Oral 2 Prognostic Impact of Achieving SVR in Patients With Hepatitis C After Curative Treatment of HCC: A Systematic Review and Meta-analysis.
Author Insight from Sashidhar Manthravadi, MD, Swathi Paleti, MD, Prashant Pandya, DO, University of Kansas Medical Center
What’s new here and important for clinicians?
Hepatitis C virus infection is one of the major causes of hepatocellular carcinoma (HCC) and is responsible for 50-60% of HCC cases in the U.S. HCC remains among the deadliest of cancers, with an overall 5-year survival of approximately 12%, as most cases are diagnosed late in the course of disease. Early detection of tumors can lead to vast improvement in outcomes with curative approaches, including liver transplantation, surgical resection, and ablative therapies. Due to the limited availability of donor livers, surgical resection and loco-regional ablative techniques remain the best options for individuals with preserved synthetic function and limited tumor burden. Unfortunately, tumor recurrence at 5 years occur in up to 70% of individuals. As a recent systemic review and meta-analysis has shown significant reduction in incident development of HCC in patients with chronic hepatitis C achieving SVR, we performed a similar analysis to assess the impact of viral eradication among HCV-infected patients undergoing curative treatment for HCC. This question is of significant importance, given the recent advances in antiviral therapy that have led to marked increased SVR and substantially improved tolerance in cirrhotic individuals when compared to interferon-based therapy.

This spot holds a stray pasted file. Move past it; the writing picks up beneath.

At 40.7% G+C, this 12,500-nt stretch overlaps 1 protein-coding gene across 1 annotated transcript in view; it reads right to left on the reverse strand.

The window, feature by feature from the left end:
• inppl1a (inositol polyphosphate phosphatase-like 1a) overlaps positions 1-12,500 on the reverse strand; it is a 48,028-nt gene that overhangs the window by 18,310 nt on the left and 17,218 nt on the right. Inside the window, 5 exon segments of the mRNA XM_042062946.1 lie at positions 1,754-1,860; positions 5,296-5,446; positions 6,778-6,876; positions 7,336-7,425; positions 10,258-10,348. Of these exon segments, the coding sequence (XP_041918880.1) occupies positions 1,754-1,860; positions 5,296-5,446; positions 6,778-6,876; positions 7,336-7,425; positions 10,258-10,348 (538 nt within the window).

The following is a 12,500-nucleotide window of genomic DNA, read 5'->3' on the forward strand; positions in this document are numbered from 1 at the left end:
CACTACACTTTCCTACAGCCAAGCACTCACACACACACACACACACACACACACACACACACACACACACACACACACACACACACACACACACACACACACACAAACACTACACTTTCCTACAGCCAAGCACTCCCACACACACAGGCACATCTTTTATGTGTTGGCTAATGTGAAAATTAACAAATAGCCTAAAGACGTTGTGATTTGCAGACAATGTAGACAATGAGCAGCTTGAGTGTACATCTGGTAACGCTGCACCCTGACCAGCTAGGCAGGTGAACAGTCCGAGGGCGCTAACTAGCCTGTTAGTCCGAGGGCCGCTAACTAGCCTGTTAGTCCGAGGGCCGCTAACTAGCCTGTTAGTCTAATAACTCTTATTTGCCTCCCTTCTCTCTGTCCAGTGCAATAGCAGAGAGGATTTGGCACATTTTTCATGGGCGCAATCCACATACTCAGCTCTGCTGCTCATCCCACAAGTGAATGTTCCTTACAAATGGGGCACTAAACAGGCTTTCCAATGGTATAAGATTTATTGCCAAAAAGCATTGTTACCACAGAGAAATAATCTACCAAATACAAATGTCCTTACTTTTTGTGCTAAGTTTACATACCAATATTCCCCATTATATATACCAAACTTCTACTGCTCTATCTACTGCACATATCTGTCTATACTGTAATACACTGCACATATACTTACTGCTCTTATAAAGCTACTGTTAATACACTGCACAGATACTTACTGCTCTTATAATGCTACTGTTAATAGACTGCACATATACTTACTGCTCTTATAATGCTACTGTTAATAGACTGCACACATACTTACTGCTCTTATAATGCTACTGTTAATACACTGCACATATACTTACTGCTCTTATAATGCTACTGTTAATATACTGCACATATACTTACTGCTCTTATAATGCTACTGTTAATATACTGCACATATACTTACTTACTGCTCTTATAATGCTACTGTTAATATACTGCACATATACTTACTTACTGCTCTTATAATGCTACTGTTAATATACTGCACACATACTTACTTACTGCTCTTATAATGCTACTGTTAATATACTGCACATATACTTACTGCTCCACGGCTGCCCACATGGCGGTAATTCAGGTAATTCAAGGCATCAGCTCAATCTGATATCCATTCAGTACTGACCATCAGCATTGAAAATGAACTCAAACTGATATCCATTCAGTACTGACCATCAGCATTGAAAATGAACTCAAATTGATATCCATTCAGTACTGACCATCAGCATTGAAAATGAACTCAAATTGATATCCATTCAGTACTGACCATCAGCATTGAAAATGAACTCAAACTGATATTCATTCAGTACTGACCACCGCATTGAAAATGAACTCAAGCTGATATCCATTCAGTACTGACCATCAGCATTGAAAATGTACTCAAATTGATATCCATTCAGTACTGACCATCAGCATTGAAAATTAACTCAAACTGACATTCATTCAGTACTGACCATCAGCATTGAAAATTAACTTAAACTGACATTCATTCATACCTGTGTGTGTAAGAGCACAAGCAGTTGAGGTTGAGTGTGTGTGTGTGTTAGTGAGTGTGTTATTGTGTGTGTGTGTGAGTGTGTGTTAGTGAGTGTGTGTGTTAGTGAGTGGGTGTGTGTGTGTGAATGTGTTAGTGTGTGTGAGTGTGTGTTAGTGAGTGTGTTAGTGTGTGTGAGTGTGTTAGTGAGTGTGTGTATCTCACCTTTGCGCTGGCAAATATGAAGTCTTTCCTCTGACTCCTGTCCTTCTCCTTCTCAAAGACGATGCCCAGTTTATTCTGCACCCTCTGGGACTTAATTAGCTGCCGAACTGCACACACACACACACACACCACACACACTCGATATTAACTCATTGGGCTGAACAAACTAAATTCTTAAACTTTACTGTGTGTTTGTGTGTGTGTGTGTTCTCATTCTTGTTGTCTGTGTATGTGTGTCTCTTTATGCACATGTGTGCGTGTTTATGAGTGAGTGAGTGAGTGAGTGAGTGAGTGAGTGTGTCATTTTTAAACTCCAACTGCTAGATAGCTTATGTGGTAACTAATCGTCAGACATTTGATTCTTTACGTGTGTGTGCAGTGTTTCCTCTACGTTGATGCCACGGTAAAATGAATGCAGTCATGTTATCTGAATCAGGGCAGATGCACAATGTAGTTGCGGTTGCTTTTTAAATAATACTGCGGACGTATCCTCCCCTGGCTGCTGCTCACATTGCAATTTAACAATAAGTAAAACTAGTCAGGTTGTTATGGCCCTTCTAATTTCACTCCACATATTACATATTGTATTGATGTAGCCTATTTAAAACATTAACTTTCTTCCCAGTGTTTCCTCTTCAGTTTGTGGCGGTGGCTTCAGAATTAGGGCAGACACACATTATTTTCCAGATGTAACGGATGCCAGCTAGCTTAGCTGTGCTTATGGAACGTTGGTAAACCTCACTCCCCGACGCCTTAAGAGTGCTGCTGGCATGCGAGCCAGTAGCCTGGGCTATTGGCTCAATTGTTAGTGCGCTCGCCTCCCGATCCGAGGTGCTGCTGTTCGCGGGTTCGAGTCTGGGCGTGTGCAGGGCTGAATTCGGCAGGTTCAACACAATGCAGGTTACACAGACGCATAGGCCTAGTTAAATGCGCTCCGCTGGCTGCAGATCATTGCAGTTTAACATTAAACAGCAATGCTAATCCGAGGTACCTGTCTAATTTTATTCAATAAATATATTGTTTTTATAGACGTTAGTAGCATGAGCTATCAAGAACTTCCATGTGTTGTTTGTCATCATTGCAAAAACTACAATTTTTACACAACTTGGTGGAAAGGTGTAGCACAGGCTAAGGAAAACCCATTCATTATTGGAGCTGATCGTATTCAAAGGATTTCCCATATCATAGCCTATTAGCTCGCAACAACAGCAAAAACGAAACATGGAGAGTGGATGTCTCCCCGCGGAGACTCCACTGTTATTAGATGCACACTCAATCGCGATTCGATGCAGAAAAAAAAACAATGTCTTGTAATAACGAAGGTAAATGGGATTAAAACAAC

Our study highlights that achievement of SVR is indeed associated with decreased risk of tumor recurrence, and improves overall survival in patients who have undergone resection or loco-regional therapy for HCV-associated hepatocellular carcinoma. These results implicate ongoing viral replication as an important variable in tumor recurrence that we can use to our advantage, given the limited availability of effective systemic chemotherapy for hepatocellular carcinoma. Prospective studies are needed to further evaluate the utility of newer antiviral agents as an adjuvant agent in HCV-associated HCC.
What do patients need to know?
Hepatitis C infection is the major cause of liver cancer in the U.S. Liver cancer has a very poor prognosis, as most patients are not diagnosed until the disease is at an advanced stage. Screening programs for patients at risk increase the likelihood of detecting cancers at an early stage. Liver cancers diagnosed at early stage can be amenable to curative therapy such as surgical resection or ablation. Unfortunately, cancer recurrence remains a problem over time. Our study suggests that eradication of hepatitis C after curative therapy can reduce cancer recurrence and increase survival for those patients with liver cancer related to chronic hepatitis C infection.
Sashidhar Manthravadi, MD
Swathi Paleti, MD
Prashant Pandya, DO
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